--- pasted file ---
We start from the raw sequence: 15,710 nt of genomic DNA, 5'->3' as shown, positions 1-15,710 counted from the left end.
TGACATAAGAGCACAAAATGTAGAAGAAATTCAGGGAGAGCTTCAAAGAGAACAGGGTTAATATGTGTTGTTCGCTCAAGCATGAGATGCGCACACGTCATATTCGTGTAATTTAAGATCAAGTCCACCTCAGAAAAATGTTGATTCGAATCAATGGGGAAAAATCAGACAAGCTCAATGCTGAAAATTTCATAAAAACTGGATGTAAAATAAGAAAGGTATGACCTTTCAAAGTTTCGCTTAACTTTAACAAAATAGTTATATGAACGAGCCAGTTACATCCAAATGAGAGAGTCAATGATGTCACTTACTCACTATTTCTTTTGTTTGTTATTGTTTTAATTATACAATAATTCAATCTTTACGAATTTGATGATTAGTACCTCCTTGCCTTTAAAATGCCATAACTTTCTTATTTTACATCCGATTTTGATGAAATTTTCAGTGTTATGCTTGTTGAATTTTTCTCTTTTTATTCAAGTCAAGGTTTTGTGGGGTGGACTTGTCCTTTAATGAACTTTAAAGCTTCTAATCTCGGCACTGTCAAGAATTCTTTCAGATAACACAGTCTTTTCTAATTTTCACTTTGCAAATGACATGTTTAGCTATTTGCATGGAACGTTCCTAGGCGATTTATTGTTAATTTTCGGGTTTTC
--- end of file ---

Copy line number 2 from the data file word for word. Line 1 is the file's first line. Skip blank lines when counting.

TGACATAAGAGCACAAAATGTAGAAGAAATTCAGGGAGAGCTTCAAAGAGAACAGGGTTAATATGTGTTGTTCGCTCAAGCATGAGATGCGCACACGTCATATTCGTGTAATTTAAGATCAAGTCCACCTCAGAAAAATGTTGATTCGAATCAATGGGGAAAAATCAGACAAGCTCAATGCTGAAAATTTCATAAAAACTGGATGTAAAATAAGAAAGGTATGACCTTTCAAAGTTTCGCTTAACTTTAACAAAATAGTTATATGAACGAGCCAGTTACATCCAAATGAGAGAGTCAATGATGTCACTTACTCACTATTTCTTTTGTTTGTTATTGTTTTAATTATACAATAATTCAATCTTTACGAATTTGATGATTAGTACCTCCTTGCCTTTAAAATGCCATAACTTTCTTATTTTACATCCGATTTTGATGAAATTTTCAGTGTTATGCTTGTTGAATTTTTCTCTTTTTATTCAAGTCAAGGTTTTGTGGGGTGGACTTGTCCTTTAATGAACTTTAAAGCTTCTAATCTCGGCACTGTCAAGAATTCTTTCAGATAACACAGTCTTTTCTAATTTTCACTTTGCAAATGACATGTTTAGCTATTTGCATGGAACGTTCCTAGGCGATTTATTGTTAATTTTCGGGTTTTC